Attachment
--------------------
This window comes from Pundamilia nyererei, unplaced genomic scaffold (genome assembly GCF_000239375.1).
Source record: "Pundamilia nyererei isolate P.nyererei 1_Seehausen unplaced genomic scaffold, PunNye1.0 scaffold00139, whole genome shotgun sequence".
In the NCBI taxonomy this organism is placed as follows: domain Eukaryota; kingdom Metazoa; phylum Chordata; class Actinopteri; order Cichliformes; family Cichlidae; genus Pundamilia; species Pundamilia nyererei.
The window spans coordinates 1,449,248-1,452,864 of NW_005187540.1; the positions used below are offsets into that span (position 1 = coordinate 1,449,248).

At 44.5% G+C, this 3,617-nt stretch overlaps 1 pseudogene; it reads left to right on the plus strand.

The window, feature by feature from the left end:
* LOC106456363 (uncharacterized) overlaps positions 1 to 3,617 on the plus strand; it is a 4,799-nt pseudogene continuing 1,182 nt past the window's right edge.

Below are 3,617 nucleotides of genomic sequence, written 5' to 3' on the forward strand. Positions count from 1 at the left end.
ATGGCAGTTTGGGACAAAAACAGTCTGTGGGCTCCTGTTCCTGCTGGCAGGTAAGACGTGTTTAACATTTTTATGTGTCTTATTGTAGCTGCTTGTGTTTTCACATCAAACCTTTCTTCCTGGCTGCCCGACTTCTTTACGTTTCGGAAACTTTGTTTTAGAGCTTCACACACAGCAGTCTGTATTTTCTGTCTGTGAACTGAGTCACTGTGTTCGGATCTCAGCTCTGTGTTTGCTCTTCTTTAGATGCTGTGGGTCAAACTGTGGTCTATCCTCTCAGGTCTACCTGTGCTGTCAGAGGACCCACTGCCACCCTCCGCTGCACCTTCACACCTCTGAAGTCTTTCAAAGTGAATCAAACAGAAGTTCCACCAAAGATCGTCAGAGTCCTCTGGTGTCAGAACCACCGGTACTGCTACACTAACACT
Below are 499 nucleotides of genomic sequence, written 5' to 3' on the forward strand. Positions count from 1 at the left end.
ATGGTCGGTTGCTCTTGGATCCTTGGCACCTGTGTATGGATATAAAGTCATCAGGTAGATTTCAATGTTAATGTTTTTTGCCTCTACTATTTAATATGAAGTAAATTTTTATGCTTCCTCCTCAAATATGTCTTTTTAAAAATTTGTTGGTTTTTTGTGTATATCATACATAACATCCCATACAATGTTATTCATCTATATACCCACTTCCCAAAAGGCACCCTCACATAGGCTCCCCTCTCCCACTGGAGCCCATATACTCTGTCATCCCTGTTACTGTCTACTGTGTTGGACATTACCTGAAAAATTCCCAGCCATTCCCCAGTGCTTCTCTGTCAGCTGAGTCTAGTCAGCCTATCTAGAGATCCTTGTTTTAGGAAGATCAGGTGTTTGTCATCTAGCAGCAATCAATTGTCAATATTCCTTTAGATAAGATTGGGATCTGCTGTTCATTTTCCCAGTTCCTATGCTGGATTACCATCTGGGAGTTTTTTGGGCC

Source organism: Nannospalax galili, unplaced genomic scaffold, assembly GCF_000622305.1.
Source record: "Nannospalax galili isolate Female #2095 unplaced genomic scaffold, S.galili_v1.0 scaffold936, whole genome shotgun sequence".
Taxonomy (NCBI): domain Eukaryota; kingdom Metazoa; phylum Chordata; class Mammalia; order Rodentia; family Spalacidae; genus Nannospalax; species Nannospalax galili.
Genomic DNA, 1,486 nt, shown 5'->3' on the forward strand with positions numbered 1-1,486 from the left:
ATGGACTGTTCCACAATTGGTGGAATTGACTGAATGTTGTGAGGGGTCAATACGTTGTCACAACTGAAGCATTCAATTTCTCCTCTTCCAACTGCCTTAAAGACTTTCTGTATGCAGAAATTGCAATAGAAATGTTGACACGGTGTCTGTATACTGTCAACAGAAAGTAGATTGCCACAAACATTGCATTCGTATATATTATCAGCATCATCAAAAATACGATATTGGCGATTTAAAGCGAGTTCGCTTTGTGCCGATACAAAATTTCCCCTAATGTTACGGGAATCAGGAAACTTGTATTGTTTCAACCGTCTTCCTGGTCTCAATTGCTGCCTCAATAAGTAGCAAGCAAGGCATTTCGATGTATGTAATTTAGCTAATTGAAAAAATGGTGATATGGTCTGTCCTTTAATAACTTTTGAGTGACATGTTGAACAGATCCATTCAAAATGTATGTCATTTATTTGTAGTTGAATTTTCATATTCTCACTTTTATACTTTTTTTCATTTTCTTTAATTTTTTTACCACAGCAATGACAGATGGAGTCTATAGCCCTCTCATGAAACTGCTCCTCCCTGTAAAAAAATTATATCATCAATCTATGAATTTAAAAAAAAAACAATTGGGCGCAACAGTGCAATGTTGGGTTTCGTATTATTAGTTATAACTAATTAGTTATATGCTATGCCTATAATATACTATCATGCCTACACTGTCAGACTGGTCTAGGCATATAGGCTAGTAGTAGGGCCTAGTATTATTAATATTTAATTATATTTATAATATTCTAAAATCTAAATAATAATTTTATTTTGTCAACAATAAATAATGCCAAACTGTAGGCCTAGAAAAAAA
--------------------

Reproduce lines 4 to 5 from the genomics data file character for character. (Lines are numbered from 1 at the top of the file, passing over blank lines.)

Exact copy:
The window spans coordinates 1,449,248-1,452,864 of NW_005187540.1; the positions used below are offsets into that span (position 1 = coordinate 1,449,248).

At 44.5% G+C, this 3,617-nt stretch overlaps 1 pseudogene; it reads left to right on the plus strand.